Tensions are rising, and it is people both from the old and the new regime who are stirring them up…Is there any reason to fear that the old demons of ethnic hatred might be awoken once again? “Not really,” according to Athanase. “Ninety percent of the land disputes on the desk of the CNTB are conflicts between Hutus. I expect that the Tutsi parties will attemp to turn it into an ethnic issue, but they will not succeed. The communities will not stumble into that pitfall once more. We will not allow them to mobilise us along ethnic lines.”
Empathy or not, the tensions are real and regularly turn into incidents. Frequently, people are killed. Two days after the meeting we had in one of the villages around Rumonge, Felix called me to say that later that day, a fight nearly broke out between residents and returnees. The frustrations are very high in both communities. Both groups share the same precarious existence. In most of the cases, the returnees are the more vulnerable group because many residents retain an area of land which is not disputed. This is fertile ground for radical ideas and speeches, which are not exclusive to political parties with a populist electoral agenda. Former rebel groups who laid down their arms not so long ago do the same. Sporadic violence and isolated incidents between smaller groups abound, but it is not easy to estimate how likely it is that this situation will turn in to a larger, more structured type of struggle..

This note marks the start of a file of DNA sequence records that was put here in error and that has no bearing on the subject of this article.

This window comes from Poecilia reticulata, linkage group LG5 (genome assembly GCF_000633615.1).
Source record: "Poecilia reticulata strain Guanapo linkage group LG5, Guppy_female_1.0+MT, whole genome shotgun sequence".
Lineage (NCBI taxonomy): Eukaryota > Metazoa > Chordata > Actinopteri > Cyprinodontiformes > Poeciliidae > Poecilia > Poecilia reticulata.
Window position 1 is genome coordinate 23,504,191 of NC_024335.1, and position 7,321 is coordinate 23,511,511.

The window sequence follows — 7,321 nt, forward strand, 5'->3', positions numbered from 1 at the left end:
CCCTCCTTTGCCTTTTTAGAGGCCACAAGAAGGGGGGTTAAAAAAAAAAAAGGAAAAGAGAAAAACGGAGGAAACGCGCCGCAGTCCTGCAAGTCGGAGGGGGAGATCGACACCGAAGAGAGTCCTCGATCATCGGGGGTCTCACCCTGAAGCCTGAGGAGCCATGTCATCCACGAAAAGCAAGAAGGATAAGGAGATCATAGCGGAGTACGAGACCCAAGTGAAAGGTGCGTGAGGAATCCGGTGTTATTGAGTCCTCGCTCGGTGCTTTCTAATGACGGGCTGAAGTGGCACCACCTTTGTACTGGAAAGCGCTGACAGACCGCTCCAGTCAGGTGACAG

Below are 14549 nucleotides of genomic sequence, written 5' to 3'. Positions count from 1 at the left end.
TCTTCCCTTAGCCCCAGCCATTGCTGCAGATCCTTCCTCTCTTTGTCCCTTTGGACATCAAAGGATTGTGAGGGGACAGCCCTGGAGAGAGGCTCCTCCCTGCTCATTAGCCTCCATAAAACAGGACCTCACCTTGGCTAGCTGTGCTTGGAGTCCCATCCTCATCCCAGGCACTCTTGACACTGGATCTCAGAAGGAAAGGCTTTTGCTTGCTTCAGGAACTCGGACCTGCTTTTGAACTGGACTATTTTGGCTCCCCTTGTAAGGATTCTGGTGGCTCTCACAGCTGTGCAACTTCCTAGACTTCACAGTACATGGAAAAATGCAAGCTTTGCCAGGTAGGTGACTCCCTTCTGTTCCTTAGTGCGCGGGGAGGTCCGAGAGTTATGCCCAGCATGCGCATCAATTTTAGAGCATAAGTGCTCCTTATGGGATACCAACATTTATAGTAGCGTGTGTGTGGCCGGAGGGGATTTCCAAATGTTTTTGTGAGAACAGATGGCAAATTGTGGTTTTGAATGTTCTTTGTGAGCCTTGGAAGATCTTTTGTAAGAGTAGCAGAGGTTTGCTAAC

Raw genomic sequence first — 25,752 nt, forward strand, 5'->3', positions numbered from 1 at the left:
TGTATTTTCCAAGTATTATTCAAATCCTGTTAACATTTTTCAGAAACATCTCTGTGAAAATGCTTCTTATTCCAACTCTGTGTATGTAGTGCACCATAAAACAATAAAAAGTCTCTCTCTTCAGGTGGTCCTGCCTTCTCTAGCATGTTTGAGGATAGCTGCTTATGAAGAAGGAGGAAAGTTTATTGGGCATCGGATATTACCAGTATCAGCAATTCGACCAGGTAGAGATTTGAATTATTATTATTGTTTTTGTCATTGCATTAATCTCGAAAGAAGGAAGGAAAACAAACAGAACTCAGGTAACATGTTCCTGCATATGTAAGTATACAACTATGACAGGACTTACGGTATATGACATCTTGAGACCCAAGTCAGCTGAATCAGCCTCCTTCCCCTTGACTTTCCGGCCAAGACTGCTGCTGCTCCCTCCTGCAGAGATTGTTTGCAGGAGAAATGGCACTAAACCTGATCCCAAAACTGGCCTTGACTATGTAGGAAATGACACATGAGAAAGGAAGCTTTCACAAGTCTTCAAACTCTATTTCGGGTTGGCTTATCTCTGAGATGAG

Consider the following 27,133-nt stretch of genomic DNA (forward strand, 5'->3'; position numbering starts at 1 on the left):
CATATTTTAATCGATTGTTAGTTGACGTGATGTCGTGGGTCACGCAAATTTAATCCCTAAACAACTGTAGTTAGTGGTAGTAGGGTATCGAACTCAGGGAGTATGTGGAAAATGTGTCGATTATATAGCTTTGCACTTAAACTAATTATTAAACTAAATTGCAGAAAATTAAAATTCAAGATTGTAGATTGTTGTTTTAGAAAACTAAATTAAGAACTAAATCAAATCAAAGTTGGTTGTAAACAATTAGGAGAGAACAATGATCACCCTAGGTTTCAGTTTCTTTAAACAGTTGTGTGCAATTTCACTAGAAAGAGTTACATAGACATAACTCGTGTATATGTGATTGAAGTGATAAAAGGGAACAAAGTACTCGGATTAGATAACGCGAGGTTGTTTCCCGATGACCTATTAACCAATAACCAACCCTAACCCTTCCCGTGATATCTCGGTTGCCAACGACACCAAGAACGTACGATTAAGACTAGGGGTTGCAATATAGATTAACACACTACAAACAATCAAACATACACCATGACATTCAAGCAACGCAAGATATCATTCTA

One solution I have encountered is particulalry problematic. Burundians have a rather stereotyped opinion of Congo. Not only do natural resources like coltan, gold and diamonds syringe out of the soil in fountains, there are also countless hectares of fertile land and hardly a human being to work on it. This land simply asks for diligent farmers from Burundi who cross the lake and exploit it. Some already do. But I sometimes travel there too and I know that the reality is a bit more complex. And that Burundians who squat on land in Congo will sooner or later create huge problems between both countries.
“The people get stuck between two state institutions that consistently contradict each other,” says Felix. “When there is a dispute, the CNTB choses by definition the side of the returnee because it strictly applies the Arusha Agreements.It works from a very political angle. But the resident then appeals to the classical legal system which restores [land] to him…in what they consider as his rights, because he can submit legal documents that were valid in the days the land was achieved.” In practice, things go like this: when the CNTB takes a decision, it is immediately effective. This means that, as a returnee, you can occupy your land straight away. But you can’t be sure that you will be able to keep your land, and in the meantime you have a very costly legal procedure running concerning land you may be about to lose. It can take years before a final conclusion is reached.